Palau seeks UN World Court opinion on damage caused by greenhouse gases
The Pacific island nation of Palau announced plans today to seek an advisory opinion from a United Nations court on whether countries have a legal responsibility to ensure that any activities on their territory that emit greenhouse gases do not harm other States.
President Johnson Toribiong told the General Assembly’s annual general debate that, along with the Marshall Islands, Palau will call on the 193-member Assembly to urgently seek an advisory opinion – which would be non-binding – from the International Court of Justice (ICJ), also known as the World Court.
Palau is one of several Pacific island countries that have repeatedly spoken out at the General Assembly about the impact of climate change, with rising sea levels resulting from the emissions of greenhouse gases threatening to swamp their islands.
Mr. Toribiong said it was vital that urgent action is taken to combat climate change, given the immediacy of the threat.
“The case should be clear,” he said, referring to Palau’s plan to seek an ICJ advisory opinion. “The ICJ has already confirmed that customary international law obliges States to ensure that activities within their jurisdiction and control respect the environment of other States,” he said.
“Similarly, Article 194(2) of the United Nations Convention on the Law of the Sea provides that States shall take all measures necessary to ensure that activities under their jurisdiction or control do not spread and do not cause damage by pollution to other States. It is time we determine what the international rule of law means in the context of climate change.”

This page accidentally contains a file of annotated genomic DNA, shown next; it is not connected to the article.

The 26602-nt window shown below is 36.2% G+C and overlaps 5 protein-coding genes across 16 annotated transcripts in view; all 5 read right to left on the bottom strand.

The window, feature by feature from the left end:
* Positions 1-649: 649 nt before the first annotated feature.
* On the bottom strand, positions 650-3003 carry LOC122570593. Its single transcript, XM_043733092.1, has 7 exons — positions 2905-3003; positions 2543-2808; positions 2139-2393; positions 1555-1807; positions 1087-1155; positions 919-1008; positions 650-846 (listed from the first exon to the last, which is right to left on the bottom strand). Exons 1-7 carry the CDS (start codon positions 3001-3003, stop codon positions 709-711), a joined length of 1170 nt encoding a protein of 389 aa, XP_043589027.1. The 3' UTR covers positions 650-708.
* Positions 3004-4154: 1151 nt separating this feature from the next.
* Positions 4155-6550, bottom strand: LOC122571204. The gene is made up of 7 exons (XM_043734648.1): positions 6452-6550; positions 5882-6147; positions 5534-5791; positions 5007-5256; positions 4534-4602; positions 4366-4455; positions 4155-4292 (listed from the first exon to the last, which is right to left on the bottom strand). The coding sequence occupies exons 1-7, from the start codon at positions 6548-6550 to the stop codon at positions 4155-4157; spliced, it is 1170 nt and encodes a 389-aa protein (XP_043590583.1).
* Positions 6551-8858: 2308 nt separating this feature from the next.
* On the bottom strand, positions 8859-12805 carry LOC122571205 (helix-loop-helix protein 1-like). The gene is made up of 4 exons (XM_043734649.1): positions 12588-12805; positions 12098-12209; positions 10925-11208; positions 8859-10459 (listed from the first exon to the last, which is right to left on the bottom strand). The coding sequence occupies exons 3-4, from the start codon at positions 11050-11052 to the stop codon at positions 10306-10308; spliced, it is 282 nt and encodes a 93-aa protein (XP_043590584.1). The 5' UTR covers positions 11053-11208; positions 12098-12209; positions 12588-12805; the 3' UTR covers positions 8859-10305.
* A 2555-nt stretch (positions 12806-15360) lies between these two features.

In his address Mr. Toribiong also warned about the damaging effects of over-fishing in the waters around his country and that of other Pacific nations.
He said a regional meeting to be held in Palau in December will consider whether to establish a special zone to conserve tuna.
“For too long, the exploitation of tuna has overridden its conservation. This imbalance is not sustainable and must be reversed through the creation of a tuna conservation zone.”
This article originally appeared here.
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